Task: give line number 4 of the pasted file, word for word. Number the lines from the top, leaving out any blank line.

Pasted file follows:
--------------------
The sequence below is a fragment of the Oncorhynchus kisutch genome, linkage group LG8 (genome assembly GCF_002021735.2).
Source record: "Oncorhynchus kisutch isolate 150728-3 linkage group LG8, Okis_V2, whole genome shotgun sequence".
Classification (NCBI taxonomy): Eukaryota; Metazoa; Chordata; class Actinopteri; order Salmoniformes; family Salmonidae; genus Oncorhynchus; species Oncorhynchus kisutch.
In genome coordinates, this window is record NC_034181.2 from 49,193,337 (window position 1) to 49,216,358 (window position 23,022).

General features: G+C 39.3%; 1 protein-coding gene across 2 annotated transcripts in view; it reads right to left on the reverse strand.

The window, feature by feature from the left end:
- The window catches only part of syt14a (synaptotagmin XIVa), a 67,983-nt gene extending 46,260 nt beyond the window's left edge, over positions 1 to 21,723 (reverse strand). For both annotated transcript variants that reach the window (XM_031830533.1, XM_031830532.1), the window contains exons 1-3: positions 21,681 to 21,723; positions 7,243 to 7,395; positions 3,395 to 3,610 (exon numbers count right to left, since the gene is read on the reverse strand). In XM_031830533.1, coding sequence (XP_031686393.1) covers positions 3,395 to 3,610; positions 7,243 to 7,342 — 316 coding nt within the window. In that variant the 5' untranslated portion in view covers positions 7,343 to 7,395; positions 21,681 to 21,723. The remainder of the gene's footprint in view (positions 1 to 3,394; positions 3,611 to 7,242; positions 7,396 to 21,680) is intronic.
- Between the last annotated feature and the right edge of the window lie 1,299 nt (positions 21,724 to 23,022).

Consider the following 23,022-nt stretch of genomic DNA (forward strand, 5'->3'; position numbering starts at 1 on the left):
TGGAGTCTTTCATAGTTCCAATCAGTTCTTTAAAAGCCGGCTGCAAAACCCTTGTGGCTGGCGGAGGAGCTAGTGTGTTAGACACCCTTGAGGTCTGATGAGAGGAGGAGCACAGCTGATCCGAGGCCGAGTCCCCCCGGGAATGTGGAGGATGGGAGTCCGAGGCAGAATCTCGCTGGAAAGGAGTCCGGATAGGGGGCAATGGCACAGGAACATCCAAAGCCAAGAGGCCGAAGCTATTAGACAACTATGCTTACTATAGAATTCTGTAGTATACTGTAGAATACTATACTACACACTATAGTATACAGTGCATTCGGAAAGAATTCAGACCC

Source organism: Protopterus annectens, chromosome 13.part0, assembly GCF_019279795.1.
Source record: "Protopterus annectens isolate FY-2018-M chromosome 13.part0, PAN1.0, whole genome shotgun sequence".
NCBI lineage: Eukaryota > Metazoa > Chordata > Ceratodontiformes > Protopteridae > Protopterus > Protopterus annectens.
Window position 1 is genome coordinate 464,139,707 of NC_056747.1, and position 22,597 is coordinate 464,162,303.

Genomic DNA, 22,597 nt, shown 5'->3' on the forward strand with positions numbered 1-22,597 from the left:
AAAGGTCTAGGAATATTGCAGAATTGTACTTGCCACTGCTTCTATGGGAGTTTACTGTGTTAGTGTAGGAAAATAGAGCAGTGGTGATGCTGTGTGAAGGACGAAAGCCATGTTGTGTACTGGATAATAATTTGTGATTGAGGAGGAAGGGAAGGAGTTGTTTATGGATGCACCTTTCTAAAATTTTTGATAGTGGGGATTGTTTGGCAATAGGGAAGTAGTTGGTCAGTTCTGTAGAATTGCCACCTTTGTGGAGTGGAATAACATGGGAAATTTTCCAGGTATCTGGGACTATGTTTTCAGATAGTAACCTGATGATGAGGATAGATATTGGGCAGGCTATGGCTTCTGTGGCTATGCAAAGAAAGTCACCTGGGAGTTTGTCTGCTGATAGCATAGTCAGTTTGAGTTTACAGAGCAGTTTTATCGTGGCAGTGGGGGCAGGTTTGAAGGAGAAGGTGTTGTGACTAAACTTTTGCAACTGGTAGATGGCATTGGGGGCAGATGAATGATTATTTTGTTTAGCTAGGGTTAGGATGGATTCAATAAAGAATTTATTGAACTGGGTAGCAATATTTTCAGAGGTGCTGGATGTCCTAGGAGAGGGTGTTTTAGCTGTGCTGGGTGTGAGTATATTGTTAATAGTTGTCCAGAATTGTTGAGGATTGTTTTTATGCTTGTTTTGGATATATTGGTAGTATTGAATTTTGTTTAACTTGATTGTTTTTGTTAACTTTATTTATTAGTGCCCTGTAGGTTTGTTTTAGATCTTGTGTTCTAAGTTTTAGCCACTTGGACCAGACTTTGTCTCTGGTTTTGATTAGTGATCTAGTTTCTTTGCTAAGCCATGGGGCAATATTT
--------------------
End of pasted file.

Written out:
In genome coordinates, this window is record NC_034181.2 from 49,193,337 (window position 1) to 49,216,358 (window position 23,022).